hospital advertising failWe’d like to hear about your experience with Facebook ads. The popular social media giant is experiencing considerable challenges in rolling out its advertising revenue model. By many accounts its present form seems to be a Facebook Fail. Has that been your experience?

Holy Timeline, Zuckerberg Fans! Healthcare and hospital marketing and advertising will want to approach Facebook (FB) advertising with caution. The rules of the road are likely to change as FB works its way through these problems.

Here’s the picture…and why you should approach with care before becoming a “friend” of Facebook Advertising.

  • Facebook’s advertising model is complicated and cumbersome. Among other things, the FB ad technology offers the potential advertiser with more than 30 kinds of ad options that are confusing and unwieldy to use. So much so, according to the Los Angeles Times, “Facebook gives marketers the ability to slice their target audience into hundreds or thousands of tiny slivers based on age, location, hobbies and preferences—and to alter campaigns on the fly based on which groups are the most responsive.”
  • FB advertising has been a poor performer. With 900-million users online, it would seem like a can’t-miss proposition…but the performance numbers don’t hold up. The metrics say that only about 1 in 2,000 FB visitors click on the average display ad. That’s a worse track record than the average Internet display ad, and considerably worse performance than traditional (unsolicited) bulk mail ads.
  • Major advertisers and corporate brands have pulled back for reassessment. “[Analysts] say most advertisers are still at a loss about how to wring a profit from Facebook advertisements, according to the Times article. “General Motors Co. stopped trying altogether, deciding to stop paying for ads on the social network.”
  • A Facebook Fan Page for Business is also a mixed bag. The good news is that businesses can post an advertising message on their own Fan Page where they don’t have to pay for it. The trouble is, heavy-handed self-promotion comes with a potential penalty; it can cause people to “unfriend” your page. GM, says the Times, “decided to forgo paying for ads and focus on beefing up its Facebook pages promoting various GM vehicles, which draw millions of followers. But analysts say that, like GM, many companies that have built large Facebook audiences are still at a loss about how to turn that attention into profit.”
  • There’s good news and bad news about all those mobile users. The mainstream adoption of smartphones and tablets means even more FB users, but the screen is shrinking for many visitors. Mobile media is quick and convenient for the user, but the smaller screen real estate offers less space for advertising than a desktop or laptop screen.

What this means for healthcare and medical advertising…

These issues are of considerable concern to Facebook as well as to prospective hospital and healthcare advertisers. In the near term, here’s some food for thought:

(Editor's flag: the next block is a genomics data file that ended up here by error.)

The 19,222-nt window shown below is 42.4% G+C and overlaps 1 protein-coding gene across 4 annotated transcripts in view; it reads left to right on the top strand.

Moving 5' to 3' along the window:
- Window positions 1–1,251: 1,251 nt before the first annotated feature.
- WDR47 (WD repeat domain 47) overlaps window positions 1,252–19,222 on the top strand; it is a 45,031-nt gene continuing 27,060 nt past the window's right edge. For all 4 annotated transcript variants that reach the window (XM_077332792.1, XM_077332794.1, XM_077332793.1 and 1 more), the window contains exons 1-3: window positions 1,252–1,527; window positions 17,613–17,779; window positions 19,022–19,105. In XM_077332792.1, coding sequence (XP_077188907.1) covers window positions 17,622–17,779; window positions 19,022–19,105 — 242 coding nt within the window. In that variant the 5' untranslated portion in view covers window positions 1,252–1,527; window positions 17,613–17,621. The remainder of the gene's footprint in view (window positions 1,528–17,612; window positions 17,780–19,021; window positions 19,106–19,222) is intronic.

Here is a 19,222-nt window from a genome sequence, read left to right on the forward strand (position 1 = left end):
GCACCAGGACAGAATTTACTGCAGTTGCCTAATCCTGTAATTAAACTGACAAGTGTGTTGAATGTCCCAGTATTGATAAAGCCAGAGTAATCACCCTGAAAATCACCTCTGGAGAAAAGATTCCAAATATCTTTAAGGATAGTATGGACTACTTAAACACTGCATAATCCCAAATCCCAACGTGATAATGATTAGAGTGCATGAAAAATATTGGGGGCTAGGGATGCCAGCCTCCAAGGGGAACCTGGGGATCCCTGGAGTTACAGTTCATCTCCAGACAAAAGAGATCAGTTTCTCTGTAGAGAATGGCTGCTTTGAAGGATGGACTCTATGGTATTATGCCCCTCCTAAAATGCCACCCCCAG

• Facebook, and Facebook advertising, isn’t going away. Although it’s reasonable to think that uncertainties about the company’s advertising model may have put a damper on it’s recent IPO, it is a multi-billion dollar social networking powerhouse. It’s highly likely that, sooner or later, the company will find a better formula for ad revenue. In the near term, however, if GM and other major brands are on the sidelines, a wait-and-see stance might be prudent.
  • FB advertising isn’t remotely the same strategy as Google AdWords. These two options are fundamentally different in concept. Unlike Google (a search platform), people are not looking for specific services, products and ads when they use Facebook (a social interaction platform.) Consequently, FB users tend to be attracted to the content where they have a personal connection and ignore the paid advertising that is unrelated to their visit.
  • In social media, one approach does not fit all. Notwithstanding that Facebook advertising mechanics have confounded major advertisers, healthcare marketing professionals need a deep understanding of each platform and the considerable differences that are in play. It is this awareness that will identify the most effective options within a social media strategy.

If you have been using Facebook for medical practice or hospital advertising, please let us know how about your experience. And if you are struggling with the challenges of FB advertising, tell us about how you handled the issues.

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Stewart Gandolf

Stewart Gandolf

Chief Executive Officer and Co-Founder at Healthcare Success Strategies
Stewart Gandolf, MBA, is CEO of Healthcare Success, a medical marketing and health care advertising agency. He is also a frequent writer and speaker. Most importantly, he is happily married and a "rock-n-roll daddy" to two wonderful girls.
Stewart Gandolf
Stewart Gandolf


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